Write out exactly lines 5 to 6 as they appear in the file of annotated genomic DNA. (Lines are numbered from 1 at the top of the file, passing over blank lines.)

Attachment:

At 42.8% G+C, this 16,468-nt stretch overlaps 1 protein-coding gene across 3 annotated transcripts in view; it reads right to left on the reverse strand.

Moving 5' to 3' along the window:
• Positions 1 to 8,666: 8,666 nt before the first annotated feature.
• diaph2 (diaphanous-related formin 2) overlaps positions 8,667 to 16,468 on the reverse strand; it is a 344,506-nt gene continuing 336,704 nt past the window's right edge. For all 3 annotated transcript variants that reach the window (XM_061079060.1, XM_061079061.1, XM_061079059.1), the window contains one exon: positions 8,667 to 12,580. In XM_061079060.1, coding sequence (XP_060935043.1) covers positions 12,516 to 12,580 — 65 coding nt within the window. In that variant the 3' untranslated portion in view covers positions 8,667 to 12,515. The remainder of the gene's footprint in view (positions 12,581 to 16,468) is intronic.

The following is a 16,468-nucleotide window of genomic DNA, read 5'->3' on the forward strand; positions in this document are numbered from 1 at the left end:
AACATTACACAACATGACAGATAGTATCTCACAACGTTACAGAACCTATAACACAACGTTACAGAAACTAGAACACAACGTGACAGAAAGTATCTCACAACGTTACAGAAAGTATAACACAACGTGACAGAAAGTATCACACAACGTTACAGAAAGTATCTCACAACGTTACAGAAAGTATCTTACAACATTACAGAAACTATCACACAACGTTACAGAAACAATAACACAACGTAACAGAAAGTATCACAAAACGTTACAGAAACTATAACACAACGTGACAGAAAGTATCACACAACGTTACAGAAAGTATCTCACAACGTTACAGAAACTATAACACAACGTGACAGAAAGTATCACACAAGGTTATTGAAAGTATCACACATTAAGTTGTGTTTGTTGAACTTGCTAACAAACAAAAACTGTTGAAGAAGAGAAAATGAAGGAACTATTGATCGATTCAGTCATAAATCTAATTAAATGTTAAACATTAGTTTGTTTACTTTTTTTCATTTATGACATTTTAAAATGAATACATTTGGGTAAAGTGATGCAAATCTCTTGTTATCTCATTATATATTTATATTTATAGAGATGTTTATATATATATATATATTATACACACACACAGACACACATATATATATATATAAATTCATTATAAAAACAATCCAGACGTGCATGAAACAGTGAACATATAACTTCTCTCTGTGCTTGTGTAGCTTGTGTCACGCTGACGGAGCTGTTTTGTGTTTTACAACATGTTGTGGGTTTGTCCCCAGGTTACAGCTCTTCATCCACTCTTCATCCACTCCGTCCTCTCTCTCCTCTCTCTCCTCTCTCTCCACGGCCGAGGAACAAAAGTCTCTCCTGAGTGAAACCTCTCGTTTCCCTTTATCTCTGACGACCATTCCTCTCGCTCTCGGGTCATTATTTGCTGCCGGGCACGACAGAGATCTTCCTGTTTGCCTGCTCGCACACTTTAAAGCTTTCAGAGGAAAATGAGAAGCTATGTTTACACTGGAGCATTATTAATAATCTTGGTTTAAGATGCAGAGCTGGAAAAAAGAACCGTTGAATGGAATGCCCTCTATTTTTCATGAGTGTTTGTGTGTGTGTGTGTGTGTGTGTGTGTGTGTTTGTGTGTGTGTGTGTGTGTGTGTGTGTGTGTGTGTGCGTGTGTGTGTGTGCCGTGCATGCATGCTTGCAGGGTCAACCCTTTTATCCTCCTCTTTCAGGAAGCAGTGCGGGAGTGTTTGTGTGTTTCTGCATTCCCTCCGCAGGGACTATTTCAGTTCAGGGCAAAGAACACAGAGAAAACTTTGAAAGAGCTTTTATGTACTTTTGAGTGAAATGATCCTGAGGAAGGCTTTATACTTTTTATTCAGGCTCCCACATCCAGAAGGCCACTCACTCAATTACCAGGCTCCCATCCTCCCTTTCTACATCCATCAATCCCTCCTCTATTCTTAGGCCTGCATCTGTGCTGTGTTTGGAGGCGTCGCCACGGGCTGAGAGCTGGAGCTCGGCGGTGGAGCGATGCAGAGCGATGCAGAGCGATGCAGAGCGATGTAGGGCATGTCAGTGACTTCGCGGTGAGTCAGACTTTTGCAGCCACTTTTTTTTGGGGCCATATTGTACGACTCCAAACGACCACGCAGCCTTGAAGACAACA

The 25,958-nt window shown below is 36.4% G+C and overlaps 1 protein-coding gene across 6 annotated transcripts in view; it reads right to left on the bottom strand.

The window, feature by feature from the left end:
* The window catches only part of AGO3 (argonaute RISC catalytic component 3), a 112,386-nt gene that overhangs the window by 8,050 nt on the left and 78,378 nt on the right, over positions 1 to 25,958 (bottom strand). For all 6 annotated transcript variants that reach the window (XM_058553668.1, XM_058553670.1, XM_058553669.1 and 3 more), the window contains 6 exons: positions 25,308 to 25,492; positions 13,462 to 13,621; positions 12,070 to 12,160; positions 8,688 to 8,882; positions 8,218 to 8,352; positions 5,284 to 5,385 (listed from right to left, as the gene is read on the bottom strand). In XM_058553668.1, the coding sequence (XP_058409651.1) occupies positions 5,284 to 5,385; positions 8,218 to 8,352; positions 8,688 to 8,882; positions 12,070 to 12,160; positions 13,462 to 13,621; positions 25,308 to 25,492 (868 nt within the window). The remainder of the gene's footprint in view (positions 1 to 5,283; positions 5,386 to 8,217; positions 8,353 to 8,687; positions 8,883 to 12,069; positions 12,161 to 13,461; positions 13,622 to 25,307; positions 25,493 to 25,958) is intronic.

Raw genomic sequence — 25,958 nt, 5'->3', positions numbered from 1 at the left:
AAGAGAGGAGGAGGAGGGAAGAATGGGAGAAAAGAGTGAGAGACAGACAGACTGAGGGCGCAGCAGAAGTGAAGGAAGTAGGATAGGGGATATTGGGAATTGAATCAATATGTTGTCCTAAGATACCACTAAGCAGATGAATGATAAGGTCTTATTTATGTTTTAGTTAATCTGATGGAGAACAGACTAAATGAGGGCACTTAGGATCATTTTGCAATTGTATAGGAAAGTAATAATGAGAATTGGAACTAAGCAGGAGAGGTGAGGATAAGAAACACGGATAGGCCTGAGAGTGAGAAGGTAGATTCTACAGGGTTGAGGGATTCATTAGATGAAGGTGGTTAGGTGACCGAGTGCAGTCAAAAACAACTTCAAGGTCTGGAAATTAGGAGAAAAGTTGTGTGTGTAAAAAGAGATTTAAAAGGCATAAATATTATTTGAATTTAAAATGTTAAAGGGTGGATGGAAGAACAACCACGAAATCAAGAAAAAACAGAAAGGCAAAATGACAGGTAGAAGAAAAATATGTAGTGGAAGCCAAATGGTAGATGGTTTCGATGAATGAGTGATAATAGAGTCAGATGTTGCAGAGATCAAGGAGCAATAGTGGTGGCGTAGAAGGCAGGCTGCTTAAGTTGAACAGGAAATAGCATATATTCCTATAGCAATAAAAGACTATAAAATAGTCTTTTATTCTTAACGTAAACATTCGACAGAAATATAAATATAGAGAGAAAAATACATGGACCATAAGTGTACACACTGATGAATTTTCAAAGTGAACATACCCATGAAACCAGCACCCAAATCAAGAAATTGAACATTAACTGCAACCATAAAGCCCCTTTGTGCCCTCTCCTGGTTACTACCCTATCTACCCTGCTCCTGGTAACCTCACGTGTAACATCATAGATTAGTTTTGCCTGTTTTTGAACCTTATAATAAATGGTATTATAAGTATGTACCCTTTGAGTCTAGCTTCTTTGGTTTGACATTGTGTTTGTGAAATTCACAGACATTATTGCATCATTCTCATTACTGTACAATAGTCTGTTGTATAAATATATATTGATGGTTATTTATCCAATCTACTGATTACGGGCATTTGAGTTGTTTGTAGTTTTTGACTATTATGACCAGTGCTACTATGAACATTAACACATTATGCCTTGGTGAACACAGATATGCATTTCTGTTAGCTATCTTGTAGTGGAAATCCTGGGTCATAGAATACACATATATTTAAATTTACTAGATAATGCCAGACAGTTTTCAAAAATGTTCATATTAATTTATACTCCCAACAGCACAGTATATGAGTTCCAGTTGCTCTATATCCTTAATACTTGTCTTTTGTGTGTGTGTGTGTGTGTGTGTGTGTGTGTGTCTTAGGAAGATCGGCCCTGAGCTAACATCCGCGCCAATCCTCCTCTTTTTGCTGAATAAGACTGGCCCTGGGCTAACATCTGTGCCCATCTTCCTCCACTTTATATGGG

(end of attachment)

The following is a 16,468-nucleotide window of genomic DNA, read 5'->3' on the forward strand; positions in this document are numbered from 1 at the left end:
AACATTACACAACATGACAGATAGTATCTCACAACGTTACAGAACCTATAACACAACGTTACAGAAACTAGAACACAACGTGACAGAAAGTATCTCACAACGTTACAGAAAGTATAACACAACGTGACAGAAAGTATCACACAACGTTACAGAAAGTATCTCACAACGTTACAGAAAGTATCTTACAACATTACAGAAACTATCACACAACGTTACAGAAACAATAACACAACGTAACAGAAAGTATCACAAAACGTTACAGAAACTATAACACAACGTGACAGAAAGTATCACACAACGTTACAGAAAGTATCTCACAACGTTACAGAAACTATAACACAACGTGACAGAAAGTATCACACAAGGTTATTGAAAGTATCACACATTAAGTTGTGTTTGTTGAACTTGCTAACAAACAAAAACTGTTGAAGAAGAGAAAATGAAGGAACTATTGATCGATTCAGTCATAAATCTAATTAAATGTTAAACATTAGTTTGTTTACTTTTTTTCATTTATGACATTTTAAAATGAATACATTTGGGTAAAGTGATGCAAATCTCTTGTTATCTCATTATATATTTATATTTATAGAGATGTTTATATATATATATATATTATACACACACACAGACACACATATATATATATATAAATTCATTATAAAAACAATCCAGACGTGCATGAAACAGTGAACATATAACTTCTCTCTGTGCTTGTGTAGCTTGTGTCACGCTGACGGAGCTGTTTTGTGTTTTACAACATGTTGTGGGTTTGTCCCCAGGTTACAGCTCTTCATCCACTCTTCATCCACTCCGTCCTCTCTCTCCTCTCTCTCCTCTCTCTCCACGGCCGAGGAACAAAAGTCTCTCCTGAGTGAAACCTCTCGTTTCCCTTTATCTCTGACGACCATTCCTCTCGCTCTCGGGTCATTATTTGCTGCCGGGCACGACAGAGATCTTCCTGTTTGCCTGCTCGCACACTTTAAAGCTTTCAGAGGAAAATGAGAAGCTATGTTTACACTGGAGCATTATTAATAATCTTGGTTTAAGATGCAGAGCTGGAAAAAAGAACCGTTGAATGGAATGCCCTCTATTTTTCATGAGTGTTTGTGTGTGTGTGTGTGTGTGTGTGTGTGTGTTTGTGTGTGTGTGTGTGTGTGTGTGTGTGTGTGTGTGCGTGTGTGTGTGTGCCGTGCATGCATGCTTGCAGGGTCAACCCTTTTATCCTCCTCTTTCAGGAAGCAGTGCGGGAGTGTTTGTGTGTTTCTGCATTCCCTCCGCAGGGACTATTTCAGTTCAGGGCAAAGAACACAGAGAAAACTTTGAAAGAGCTTTTATGTACTTTTGAGTGAAATGATCCTGAGGAAGGCTTTATACTTTTTATTCAGGCTCCCACATCCAGAAGGCCACTCACTCAATTACCAGGCTCCCATCCTCCCTTTCTACATCCATCAATCCCTCCTCTATTCTTAGGCCTGCATCTGTGCTGTGTTTGGAGGCGTCGCCACGGGCTGAGAGCTGGAGCTCGGCGGTGGAGCGATGCAGAGCGATGCAGAGCGATGCAGAGCGATGTAGGGCATGTCAGTGACTTCGCGGTGAGTCAGACTTTTGCAGCCACTTTTTTTTGGGGCCATATTGTACGACTCCAAACGACCACGCAGCCTTGAAGACAACA